April 1991
Volume 32, Issue 5
Free
Articles  |   April 1991
Crystallin mRNA concentrations and distribution in lens of normal and galactosemic rats. Implications in development of sugar cataracts.
Author Affiliations
  • Y Wen
    Doheny Eye Institute and School of Dentistry, University of Southern California, Los Angeles 90089-0191.
  • S T Shi
    Doheny Eye Institute and School of Dentistry, University of Southern California, Los Angeles 90089-0191.
  • N J Unakar
    Doheny Eye Institute and School of Dentistry, University of Southern California, Los Angeles 90089-0191.
  • I Bekhor
    Doheny Eye Institute and School of Dentistry, University of Southern California, Los Angeles 90089-0191.
Investigative Ophthalmology & Visual Science April 1991, Vol.32, 1638-1647. doi:
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      Y Wen, S T Shi, N J Unakar, I Bekhor; Crystallin mRNA concentrations and distribution in lens of normal and galactosemic rats. Implications in development of sugar cataracts.. Invest. Ophthalmol. Vis. Sci. 1991;32(5):1638-1647.

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Abstract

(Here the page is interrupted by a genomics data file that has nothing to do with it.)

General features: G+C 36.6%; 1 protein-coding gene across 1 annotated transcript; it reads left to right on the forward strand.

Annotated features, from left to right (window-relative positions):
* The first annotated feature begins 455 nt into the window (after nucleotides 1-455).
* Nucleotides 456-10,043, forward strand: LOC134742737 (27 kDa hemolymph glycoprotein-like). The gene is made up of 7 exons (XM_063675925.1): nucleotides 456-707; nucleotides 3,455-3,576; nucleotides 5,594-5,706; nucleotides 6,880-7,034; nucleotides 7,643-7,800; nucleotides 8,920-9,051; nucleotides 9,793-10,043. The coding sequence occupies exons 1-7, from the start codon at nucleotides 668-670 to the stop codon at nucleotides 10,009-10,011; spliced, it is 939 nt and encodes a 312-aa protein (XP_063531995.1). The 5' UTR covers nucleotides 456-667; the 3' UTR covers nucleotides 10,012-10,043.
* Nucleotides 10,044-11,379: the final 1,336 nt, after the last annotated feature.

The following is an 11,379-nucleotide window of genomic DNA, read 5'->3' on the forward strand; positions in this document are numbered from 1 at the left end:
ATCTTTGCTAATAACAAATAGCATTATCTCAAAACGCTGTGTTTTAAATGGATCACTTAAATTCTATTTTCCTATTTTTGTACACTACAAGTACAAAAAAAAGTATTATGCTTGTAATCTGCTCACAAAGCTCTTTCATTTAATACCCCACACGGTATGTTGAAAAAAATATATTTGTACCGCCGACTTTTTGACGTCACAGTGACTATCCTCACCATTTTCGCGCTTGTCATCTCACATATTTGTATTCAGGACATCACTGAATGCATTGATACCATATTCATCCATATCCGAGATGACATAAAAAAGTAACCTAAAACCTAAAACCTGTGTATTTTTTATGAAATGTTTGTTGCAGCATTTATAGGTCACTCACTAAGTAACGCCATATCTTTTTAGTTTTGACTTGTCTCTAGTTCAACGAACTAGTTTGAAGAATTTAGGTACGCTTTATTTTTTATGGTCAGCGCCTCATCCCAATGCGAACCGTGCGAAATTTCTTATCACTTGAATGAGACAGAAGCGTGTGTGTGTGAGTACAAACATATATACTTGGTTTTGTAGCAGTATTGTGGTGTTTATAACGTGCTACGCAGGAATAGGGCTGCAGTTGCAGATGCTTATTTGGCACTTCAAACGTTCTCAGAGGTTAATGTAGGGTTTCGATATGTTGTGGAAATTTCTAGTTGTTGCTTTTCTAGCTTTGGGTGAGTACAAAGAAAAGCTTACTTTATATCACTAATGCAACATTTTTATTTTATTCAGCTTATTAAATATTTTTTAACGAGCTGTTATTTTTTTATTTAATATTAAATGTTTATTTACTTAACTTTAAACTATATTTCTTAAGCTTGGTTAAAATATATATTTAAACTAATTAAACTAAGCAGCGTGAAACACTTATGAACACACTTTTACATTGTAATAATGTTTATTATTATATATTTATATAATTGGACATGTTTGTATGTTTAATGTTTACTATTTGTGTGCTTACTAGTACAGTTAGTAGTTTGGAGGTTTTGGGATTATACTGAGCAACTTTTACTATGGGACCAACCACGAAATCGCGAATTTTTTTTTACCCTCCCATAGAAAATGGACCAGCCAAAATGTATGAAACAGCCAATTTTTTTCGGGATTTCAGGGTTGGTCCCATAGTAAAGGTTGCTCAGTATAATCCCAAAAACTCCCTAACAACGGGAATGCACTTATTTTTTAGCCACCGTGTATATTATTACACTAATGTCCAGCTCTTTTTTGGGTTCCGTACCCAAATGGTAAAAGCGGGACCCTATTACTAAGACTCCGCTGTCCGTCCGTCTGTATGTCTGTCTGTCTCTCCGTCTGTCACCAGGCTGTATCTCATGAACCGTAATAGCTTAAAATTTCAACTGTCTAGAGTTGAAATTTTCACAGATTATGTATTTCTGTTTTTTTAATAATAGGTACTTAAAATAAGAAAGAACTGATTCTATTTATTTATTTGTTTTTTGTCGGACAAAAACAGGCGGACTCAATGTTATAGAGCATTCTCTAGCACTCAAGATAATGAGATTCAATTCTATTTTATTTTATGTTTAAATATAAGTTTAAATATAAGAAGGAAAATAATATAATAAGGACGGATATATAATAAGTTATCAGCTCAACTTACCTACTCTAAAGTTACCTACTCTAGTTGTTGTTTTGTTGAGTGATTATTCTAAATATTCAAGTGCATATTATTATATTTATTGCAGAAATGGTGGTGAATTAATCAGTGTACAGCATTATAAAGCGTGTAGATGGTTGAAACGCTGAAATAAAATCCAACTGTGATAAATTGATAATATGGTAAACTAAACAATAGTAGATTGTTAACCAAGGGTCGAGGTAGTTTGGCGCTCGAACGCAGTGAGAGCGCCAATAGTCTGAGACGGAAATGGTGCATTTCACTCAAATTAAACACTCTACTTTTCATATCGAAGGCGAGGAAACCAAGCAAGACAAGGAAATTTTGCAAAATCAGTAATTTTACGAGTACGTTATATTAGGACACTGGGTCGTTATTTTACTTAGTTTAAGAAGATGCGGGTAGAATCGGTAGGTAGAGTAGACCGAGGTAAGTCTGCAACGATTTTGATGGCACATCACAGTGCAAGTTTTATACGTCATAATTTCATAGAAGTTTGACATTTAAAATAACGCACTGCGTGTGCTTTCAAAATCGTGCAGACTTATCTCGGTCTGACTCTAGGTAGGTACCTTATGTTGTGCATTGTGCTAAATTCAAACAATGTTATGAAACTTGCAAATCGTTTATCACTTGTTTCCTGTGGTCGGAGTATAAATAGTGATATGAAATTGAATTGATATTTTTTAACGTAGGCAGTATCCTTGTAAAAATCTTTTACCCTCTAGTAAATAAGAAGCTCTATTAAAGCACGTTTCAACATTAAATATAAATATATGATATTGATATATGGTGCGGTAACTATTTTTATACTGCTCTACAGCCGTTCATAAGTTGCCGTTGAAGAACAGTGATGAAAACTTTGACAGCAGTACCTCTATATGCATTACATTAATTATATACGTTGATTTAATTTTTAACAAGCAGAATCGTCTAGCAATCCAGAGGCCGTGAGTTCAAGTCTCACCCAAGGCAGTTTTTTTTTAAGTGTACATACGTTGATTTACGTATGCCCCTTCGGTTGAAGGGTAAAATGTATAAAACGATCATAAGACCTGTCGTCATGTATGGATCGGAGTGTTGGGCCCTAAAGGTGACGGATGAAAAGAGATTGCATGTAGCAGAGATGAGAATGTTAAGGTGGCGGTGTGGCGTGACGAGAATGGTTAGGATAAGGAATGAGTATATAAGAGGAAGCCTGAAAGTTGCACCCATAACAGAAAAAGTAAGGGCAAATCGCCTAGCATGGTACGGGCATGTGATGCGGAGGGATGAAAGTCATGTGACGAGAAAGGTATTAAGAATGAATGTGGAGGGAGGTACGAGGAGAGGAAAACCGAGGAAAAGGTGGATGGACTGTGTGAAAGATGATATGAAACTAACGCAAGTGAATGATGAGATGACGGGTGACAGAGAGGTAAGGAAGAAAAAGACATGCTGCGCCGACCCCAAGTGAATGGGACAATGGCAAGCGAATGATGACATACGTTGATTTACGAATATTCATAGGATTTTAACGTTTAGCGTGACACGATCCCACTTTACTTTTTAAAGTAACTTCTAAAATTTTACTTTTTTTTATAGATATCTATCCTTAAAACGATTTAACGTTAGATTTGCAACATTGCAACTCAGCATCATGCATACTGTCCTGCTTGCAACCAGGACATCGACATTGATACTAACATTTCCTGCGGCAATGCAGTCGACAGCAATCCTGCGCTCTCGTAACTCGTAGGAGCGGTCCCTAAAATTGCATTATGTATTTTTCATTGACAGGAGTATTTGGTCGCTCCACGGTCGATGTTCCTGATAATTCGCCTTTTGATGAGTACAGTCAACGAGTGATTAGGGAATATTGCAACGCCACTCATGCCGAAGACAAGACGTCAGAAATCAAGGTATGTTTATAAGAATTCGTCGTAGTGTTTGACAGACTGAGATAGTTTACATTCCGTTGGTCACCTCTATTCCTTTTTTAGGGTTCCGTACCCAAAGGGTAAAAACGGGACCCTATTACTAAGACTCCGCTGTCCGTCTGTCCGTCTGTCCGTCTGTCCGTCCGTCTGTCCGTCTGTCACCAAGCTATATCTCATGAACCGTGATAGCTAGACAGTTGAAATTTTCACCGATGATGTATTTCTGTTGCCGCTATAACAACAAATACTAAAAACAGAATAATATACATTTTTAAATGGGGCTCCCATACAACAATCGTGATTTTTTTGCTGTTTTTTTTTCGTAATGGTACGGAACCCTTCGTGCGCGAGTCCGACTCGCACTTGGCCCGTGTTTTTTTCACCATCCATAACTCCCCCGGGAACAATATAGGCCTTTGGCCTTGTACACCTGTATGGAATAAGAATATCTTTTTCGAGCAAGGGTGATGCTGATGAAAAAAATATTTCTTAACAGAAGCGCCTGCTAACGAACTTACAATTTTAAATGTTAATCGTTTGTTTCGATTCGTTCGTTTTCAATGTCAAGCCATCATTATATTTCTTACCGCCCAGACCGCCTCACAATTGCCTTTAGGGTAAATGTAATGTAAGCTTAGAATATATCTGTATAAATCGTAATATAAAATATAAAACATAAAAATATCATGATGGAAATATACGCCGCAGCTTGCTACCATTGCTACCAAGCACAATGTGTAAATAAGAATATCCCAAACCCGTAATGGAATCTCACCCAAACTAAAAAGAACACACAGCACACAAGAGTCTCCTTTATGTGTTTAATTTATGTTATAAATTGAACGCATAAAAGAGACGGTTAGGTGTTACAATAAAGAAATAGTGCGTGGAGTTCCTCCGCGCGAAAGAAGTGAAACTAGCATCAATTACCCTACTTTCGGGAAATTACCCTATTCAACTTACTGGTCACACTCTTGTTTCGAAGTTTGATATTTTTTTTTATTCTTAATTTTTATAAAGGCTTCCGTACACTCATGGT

It is well established that high concentrations of sugar in the lens of the eye eventually lead to fiber cell destruction and cataracts. In these studies the decrease in crystallin mRNAs was quantified as a result of influx of high concentrations of galactose into the lens of rats. The alpha A-, alpha B1-, and gamma-crystallin mRNA concentrations were assessed in normal lens and in lens undergoing development of sugar cataracts by northern blot and in situ hybridization methods. In a normal, 28-day-old lens, alpha A-crystallin mRNA accumulated to high levels throughout the fiberplasm, and alpha B-crystallin mRNA was present at low levels in epithelial cells, with increased expression in elongating epithelial and fiber cells. The beta B1-crystallin mRNA was distributed to about the same grain density throughout the fiberplasm but at significantly lower levels than alpha A-crystallin mRNA. The gamma-crystallin mRNA first emerged in the terminally differentiated fiber cell, with insignificant amounts detected in the elongating epithelial and fiber cells at the bow. Measurements of hybridization levels on the same RNA population isolated from a single lens showed that in the controls, alpha A-crystallin mRNA comprised about ten times the level of alpha B-crystallin mRNA and twice the level of beta B1- and gamma-crystallin mRNAs. In the cataractous lens the rate of decrease in the concentrations of alpha A-, alpha B- and beta B1-crystallin mRNAs was the same; the decrease in gamma-crystallin mRNA was far more severe. By 20 days of feeding of galactose, at the age of 48 days, gamma-crystallin mRNA diminished to about 9% of the control levels, alpha A-crystallin mRNA to 49%, alpha B-crystallin mRNA to 55%, and beta B1-crystallin mRNA to 65%. In the normal lens, at 48 days of age, the levels of alpha A-, alpha B-, and beta B1-crystallin mRNAs showed no significant changes; the gamma-crystallin mRNA level decreased significantly, to about 70% of the day-28 level, the time at which galactose feeding began. Overall, these data suggest that the loss in crystallin mRNAs in response to the development of galactose cataracts follows this order of decline: gamma greater than alpha B greater than alpha A greater than beta B1.

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